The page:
Potential Probiotic Lactobacillus rhamnosus (MTCC-5897) Inhibits Escherichia coli Impaired Intestinal Barrier Function by Modulating the Host Tight Junction Gene Response
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Probiotic as a preventive medicine is emerging as an indispensable tool in addressing the foodborne infections or gastrointestinal disorders. The present study was sought to determine the in vitro prophylactic potential of probiotic Lactobacillus rhamnosus (LR: MTCC-5897) against Escherichia coli (ATCC 14948) induced impairment in intestinal barrier function using Caco-2 cells. Intestinal cells exposed to E. coli demonstrated significantly higher phenol red flux (p < 0.05) and concomitantly decreased TEER (0.69 ± 0.01) in contrast to control or L. rhamnosus (109 cfu/mL)-treated cells. However, E. coli-induced barrier hyperpermeability was restored to significant extents (p < 0.01) when E. coli were excluded, competed or displaced by probiotic LR. Similarly, exposure of Caco-2 cells to E. coli reduced the mRNA expression of key tight junction genes, viz. Zo-1, Claudin-1, Occludin and Cingulin which however were restored significantly (p < 0.05) with L. rhamnosus treatment during exclusion or competition than displacement assays. The protective behaviour of probiotic LR against E. coli can also be observed in immunofluorescent and electron micrograph where intact cellular morphology along with preserved distribution and localisation of key integrity proteins can be found in LR-treated cells in contrast to distorted and disorganised distribution observed with E. coli exposure. In conclusion, L. rhamnosus inhibited and re-established E. coli-impaired intestinal barrier function by improving the expression and distribution of key junction protein and hence could serve an essential food additive to address the various health complications especially those associated with gastrointestinal tract.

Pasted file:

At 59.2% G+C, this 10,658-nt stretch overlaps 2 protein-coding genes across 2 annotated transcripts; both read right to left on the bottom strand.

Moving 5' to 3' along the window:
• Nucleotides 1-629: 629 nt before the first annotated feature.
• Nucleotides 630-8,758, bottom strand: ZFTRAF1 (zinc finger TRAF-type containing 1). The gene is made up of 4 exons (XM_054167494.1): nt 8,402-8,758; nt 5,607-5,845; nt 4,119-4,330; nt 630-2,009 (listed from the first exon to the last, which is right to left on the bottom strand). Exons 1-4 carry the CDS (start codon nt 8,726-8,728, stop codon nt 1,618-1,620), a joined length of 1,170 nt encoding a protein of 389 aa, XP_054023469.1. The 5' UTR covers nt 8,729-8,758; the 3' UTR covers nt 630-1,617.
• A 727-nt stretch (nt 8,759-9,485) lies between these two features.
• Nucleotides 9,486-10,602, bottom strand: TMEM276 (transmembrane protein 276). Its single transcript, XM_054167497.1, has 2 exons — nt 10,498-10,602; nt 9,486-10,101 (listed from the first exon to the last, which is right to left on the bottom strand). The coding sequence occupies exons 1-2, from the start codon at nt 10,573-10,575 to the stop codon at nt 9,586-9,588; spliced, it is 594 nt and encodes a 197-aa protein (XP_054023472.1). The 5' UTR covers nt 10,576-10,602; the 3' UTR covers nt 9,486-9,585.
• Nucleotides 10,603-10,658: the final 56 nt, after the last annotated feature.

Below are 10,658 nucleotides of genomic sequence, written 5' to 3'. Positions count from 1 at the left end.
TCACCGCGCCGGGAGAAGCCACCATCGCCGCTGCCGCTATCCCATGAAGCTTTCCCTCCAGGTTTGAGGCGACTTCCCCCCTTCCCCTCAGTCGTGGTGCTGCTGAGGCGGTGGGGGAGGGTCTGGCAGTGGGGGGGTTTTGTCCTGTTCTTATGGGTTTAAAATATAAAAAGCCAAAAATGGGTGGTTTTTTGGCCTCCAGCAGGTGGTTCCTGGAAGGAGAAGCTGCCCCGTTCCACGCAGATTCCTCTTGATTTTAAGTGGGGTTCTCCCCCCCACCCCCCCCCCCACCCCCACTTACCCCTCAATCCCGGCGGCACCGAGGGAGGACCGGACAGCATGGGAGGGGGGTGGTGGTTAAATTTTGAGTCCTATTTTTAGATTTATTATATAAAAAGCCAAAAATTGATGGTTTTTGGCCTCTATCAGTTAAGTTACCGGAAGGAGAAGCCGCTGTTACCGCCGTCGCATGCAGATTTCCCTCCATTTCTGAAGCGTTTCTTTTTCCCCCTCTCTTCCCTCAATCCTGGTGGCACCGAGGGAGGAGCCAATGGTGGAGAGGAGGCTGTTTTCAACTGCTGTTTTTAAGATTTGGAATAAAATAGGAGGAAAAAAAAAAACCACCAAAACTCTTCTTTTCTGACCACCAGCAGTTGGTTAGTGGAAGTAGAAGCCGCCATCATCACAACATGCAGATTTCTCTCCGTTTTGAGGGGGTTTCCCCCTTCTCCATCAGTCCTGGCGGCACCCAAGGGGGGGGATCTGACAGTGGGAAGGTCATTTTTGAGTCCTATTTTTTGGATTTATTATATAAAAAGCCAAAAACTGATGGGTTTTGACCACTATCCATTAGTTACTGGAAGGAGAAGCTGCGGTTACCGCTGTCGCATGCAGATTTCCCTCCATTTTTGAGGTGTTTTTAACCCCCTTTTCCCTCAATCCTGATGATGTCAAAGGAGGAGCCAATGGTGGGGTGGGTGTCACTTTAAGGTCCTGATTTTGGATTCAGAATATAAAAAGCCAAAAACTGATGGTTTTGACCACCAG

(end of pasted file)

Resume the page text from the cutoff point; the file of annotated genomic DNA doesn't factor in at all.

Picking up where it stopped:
KeywordsIntestinal permeability Lactobacillus rhamnosus Tight junctions Transepithelial electrical resistance Phenol red flux
We are highly indebted to the Department of BioTechnology, Ministry of Science and Technology, New Delhi for providing necessary funds (BT/PR15109/PFN/20/1174/2015) required for the present work. The funding agency has no role in the design, analysis or writing of this article. The authors also acknowledge ICAR National Dairy Research Institute (NDRI) Karnal, for providing the laboratory facilities for execution of this work.
Compliance with ethical standards
Conflict of Interest
The authors declare that they have no conflict of interest.
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